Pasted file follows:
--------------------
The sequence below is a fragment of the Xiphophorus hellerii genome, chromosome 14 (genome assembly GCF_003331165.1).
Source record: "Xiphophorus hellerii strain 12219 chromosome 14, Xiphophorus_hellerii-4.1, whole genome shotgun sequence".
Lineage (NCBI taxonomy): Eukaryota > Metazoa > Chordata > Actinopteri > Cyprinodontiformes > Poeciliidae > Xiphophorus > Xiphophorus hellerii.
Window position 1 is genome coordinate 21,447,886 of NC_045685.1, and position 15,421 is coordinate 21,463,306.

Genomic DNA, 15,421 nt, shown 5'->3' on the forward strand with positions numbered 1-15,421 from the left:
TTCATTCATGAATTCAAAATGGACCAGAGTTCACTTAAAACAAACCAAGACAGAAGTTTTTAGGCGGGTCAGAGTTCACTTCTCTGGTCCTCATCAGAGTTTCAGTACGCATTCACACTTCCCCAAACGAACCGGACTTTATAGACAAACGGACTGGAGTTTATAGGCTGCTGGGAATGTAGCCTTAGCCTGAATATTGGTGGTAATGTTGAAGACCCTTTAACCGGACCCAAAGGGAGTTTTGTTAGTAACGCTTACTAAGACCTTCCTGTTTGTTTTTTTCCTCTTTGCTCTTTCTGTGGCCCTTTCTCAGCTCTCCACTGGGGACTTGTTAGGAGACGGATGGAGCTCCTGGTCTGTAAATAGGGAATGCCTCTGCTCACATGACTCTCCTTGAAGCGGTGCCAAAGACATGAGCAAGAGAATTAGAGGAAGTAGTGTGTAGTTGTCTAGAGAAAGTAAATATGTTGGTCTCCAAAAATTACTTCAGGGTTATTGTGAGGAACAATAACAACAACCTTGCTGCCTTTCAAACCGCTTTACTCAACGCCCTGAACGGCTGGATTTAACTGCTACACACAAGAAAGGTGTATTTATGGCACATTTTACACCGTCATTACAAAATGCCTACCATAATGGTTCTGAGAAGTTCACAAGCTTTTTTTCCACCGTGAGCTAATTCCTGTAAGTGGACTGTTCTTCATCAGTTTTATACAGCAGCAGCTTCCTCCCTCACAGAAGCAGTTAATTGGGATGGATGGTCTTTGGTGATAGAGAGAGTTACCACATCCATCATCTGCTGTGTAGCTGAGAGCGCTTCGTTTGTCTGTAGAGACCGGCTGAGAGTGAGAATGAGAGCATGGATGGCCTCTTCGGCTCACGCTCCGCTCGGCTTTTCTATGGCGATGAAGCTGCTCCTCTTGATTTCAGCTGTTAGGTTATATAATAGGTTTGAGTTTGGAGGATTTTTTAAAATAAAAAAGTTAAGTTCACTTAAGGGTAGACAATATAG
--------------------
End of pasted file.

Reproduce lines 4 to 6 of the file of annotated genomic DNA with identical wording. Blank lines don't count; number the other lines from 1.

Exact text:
Window position 1 is genome coordinate 21,447,886 of NC_045685.1, and position 15,421 is coordinate 21,463,306.

Genomic DNA, 15,421 nt, shown 5'->3' on the forward strand with positions numbered 1-15,421 from the left:
TTCATTCATGAATTCAAAATGGACCAGAGTTCACTTAAAACAAACCAAGACAGAAGTTTTTAGGCGGGTCAGAGTTCACTTCTCTGGTCCTCATCAGAGTTTCAGTACGCATTCACACTTCCCCAAACGAACCGGACTTTATAGACAAACGGACTGGAGTTTATAGGCTGCTGGGAATGTAGCCTTAGCCTGAATATTGGTGGTAATGTTGAAGACCCTTTAACCGGACCCAAAGGGAGTTTTGTTAGTAACGCTTACTAAGACCTTCCTGTTTGTTTTTTTCCTCTTTGCTCTTTCTGTGGCCCTTTCTCAGCTCTCCACTGGGGACTTGTTAGGAGACGGATGGAGCTCCTGGTCTGTAAATAGGGAATGCCTCTGCTCACATGACTCTCCTTGAAGCGGTGCCAAAGACATGAGCAAGAGAATTAGAGGAAGTAGTGTGTAGTTGTCTAGAGAAAGTAAATATGTTGGTCTCCAAAAATTACTTCAGGGTTATTGTGAGGAACAATAACAACAACCTTGCTGCCTTTCAAACCGCTTTACTCAACGCCCTGAACGGCTGGATTTAACTGCTACACACAAGAAAGGTGTATTTATGGCACATTTTACACCGTCATTACAAAATGCCTACCATAATGGTTCTGAGAAGTTCACAAGCTTTTTTTCCACCGTGAGCTAATTCCTGTAAGTGGACTGTTCTTCATCAGTTTTATACAGCAGCAGCTTCCTCCCTCACAGAAGCAGTTAATTGGGATGGATGGTCTTTGGTGATAGAGAGAGTTACCACATCCATCATCTGCTGTGTAGCTGAGAGCGCTTCGTTTGTCTGTAGAGACCGGCTGAGAGTGAGAATGAGAGCATGGATGGCCTCTTCGGCTCACGCTCCGCTCGGCTTTTCTATGGCGATGAAGCTGCTCCTCTTGATTTCAGCTGTTAGGTTATATAATAGGTTTGAGTTTGGAGGATTTTTTAAAATAAAAAAGTTAAGTTCACTTAAGGGTAGACAATATAG